By SARAH COEFIELD
Capital News Service
LANSING — Bob Barnes doesn’t worry about contaminants when he drops a line into his favorite fishing hole.
In the early morning when the walleye come in droves to pick off schooling bait fish, he’s at the spot where the South Channel dumps into Lake St. Clair.
Barnes, an engineer from Sterling Heights, and vice president of the Lake St. Clair Walleye Association, knows the lake’s history. He knows about the mercury and PCBs. He knows he’s supposed to limit the number of fish he eats.
He just doesn’t much care.
Research shows that methyl mercury inhibits brain development. PCBs can suppress the immune system and thyroid development. They may also cause cancer.
But Barnes doesn’t think about that. He thinks about the fish.
Lake St. Clair, he says, “is a great fishery. It’s fantastic.”
But that fishery has a murky past.
In 1970, the Canadian government banned commercial fishing in Lake St. Clair because chemical plants and petroleum refineries on the St. Clair River had released so much mercury into the water that fish were unsafe to eat.
When the fishery reopened 10 years later, officials retained warnings against eating mercury-contaminated fish.
Thirty years later, consumption advisories are just part of the reality when fishing the lake.
And that won’t change any time soon, according to a recent study.
Mercury and PCB levels in fish dropped dramatically between the 1970s and 1990s but leveled off in the past decade, said Sarah Gewurtz, a postdoctoral fellow in the department of ecology and evolutionary biology at the University of Toronto.
Gewurtz was part of a research team that analyzed fish contamination data collected by the Ontario Ministry of the Environment since the 1970s.
Fish contaminants dropped rapidly when polluters closed and dredging removed toxic hotspots, the study shows.
But now the contaminants are coming from the sediment itself, Gewurtz said.
The contaminated lake bottom is the legacy of decades of pollution, she said, with little prospect for rapid improvement. “Unless the whole system is dredged, which is not feasible, it can be hypothesized that the sediment will continue to be a source to the fish.”
Enough mercury and PCBs are released from the sediment to limit fish consumption for the foreseeable future, Gewurtz says.
There are mercury-based advisories for two of the lake’s most popular sport fish: walleye and yellow perch. PCBs are a concern in carp, but studies show that St. Clair area anglers aren’t much interested in catching them.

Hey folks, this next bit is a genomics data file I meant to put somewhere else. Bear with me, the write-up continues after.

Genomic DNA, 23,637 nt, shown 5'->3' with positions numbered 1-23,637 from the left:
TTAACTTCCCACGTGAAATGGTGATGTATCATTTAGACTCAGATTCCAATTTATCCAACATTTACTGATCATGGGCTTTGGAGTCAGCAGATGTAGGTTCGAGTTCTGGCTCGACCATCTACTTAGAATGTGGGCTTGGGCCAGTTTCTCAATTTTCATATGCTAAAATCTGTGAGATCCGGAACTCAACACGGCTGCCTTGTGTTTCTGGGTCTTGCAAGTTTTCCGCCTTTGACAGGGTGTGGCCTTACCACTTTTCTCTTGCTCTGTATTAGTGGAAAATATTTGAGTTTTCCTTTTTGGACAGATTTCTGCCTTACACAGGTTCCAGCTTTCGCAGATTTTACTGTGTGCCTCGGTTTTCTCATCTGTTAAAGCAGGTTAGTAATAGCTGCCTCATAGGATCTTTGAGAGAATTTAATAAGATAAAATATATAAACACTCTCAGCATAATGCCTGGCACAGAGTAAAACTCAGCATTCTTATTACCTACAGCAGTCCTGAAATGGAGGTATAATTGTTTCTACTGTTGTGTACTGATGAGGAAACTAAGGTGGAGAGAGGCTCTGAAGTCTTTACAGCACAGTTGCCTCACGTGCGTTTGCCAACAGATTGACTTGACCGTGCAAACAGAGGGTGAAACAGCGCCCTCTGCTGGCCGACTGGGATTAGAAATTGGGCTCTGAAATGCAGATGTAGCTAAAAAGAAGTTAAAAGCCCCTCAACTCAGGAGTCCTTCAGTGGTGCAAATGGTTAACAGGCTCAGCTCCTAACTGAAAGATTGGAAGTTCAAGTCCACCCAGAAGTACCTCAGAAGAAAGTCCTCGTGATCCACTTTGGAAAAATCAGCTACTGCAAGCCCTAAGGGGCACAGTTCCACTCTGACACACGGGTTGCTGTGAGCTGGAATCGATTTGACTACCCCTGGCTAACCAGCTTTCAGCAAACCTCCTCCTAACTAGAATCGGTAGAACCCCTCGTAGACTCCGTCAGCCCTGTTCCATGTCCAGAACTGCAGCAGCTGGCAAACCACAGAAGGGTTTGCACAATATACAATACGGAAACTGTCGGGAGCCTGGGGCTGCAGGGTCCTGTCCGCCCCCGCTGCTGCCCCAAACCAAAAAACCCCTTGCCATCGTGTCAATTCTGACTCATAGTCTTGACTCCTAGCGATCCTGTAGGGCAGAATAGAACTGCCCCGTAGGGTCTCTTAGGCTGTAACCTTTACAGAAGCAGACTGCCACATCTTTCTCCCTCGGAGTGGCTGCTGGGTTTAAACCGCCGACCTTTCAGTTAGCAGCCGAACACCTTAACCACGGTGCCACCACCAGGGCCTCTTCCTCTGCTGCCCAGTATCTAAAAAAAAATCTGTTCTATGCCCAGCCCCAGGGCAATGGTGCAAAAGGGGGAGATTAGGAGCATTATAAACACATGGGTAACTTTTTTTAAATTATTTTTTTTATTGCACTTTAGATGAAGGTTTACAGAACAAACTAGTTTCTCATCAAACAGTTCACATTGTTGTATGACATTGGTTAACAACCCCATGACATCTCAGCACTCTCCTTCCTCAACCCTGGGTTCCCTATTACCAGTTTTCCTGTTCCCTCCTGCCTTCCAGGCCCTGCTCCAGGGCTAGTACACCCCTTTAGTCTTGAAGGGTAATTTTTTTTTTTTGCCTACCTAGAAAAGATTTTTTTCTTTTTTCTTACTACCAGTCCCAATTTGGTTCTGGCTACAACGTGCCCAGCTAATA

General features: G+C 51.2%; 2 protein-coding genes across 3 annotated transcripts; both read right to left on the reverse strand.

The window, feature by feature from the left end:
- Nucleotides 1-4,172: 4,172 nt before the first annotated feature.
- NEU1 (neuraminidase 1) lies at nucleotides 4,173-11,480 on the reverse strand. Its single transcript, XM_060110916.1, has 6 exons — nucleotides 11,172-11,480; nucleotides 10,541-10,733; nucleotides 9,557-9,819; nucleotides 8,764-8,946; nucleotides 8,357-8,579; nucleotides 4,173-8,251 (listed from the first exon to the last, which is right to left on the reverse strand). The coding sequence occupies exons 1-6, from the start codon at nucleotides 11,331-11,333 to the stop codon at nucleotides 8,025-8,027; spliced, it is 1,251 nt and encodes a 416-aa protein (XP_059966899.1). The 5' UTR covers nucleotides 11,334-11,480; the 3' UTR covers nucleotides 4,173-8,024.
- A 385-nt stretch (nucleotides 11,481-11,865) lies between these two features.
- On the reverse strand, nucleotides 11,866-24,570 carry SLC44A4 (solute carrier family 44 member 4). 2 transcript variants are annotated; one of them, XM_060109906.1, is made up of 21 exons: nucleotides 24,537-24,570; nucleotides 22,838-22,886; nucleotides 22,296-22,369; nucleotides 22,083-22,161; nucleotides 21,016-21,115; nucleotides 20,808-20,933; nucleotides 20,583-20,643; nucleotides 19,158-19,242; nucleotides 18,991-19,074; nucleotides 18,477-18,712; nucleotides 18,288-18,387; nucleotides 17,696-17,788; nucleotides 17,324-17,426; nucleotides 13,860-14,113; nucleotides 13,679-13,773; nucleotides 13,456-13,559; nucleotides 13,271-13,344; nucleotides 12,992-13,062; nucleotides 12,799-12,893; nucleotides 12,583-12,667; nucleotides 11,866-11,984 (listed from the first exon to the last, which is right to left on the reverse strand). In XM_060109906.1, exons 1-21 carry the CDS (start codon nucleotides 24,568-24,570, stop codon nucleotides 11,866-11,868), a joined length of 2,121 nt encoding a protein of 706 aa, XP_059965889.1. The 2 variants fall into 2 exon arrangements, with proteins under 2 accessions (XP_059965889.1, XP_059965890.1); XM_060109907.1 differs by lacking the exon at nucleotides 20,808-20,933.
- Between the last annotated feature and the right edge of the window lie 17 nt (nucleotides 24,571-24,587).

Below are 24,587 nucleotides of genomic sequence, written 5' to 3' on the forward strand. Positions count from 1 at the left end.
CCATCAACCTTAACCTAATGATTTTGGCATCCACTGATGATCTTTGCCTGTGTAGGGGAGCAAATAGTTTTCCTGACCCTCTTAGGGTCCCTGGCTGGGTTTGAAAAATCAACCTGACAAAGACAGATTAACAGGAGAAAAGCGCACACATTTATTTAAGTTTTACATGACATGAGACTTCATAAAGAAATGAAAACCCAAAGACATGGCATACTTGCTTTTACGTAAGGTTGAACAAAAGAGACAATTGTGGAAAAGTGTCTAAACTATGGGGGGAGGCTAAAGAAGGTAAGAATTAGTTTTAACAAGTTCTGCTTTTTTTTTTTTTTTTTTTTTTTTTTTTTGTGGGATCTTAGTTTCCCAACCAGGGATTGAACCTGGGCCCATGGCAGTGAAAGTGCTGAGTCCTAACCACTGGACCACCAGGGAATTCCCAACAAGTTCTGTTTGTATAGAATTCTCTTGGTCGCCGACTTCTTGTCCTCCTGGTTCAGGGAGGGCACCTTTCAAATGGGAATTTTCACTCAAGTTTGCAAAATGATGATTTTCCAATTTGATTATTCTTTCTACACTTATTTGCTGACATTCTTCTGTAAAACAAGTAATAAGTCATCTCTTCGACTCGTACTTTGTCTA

Both contaminants build up in fish over time – mercury in the muscle and PCBs in the fat. Older fish and fish higher up the food chain are the most contaminated.
The U.S. and Canadian governments recommend children under 15 and women of child-bearing age restrict themselves to small fish, and even then eat the popular sport fish only one to four times each month. The general population can eat more fish, but should still avoid large ones.
While PCBs slowly degrade, mercury stays in the system until it’s covered by a new layer of sediment – hardly a quick process. “It could certainly be on the order of decades,” said Alexis Cain, an environmental specialist with the U.S. Environmental Protection Agency regional office in Chicago.
Still, Cain said the mercury levels are improving, even if the fish testing suggests otherwise.
“We’re confident that putting less mercury into the system is a good thing and eventually will result in declined concentrations in fish,” he said. “The way mercury circulates in the environment, even if releases go down, it may not show up in the fish.”
And while natural sedimentation takes care of the lake bottom, additional dredging is planned to clean up three more areas on the St. Clair River.
Claude Lafrance, who coordinates cleanup of the river for Ontario, said, “We expect that once these areas are remediated this will further reduce available contaminants and contribute to reducing fish contamination.
Plans for managing those areas are underway, and any remediation will begin in 2011, he said.
Meanwhile, Barnes keeps fishing and eating what he catches.
Barnes usually eats fish at least once a week but trims fat from his catch and generally sticks to small and mid-size fish to limit risk of contaminant exposure.
It’s enough, he figures, to keep him safe in the pastime he loves.
“Maybe I’ve lulled myself into a false sense of security, but I believe it to be safe,” he says
Sarah Coefield writes for Great Lakes Echo
© 2010, Capital News Service, Michigan State University School of Journalism. Not to be reproduced without permission.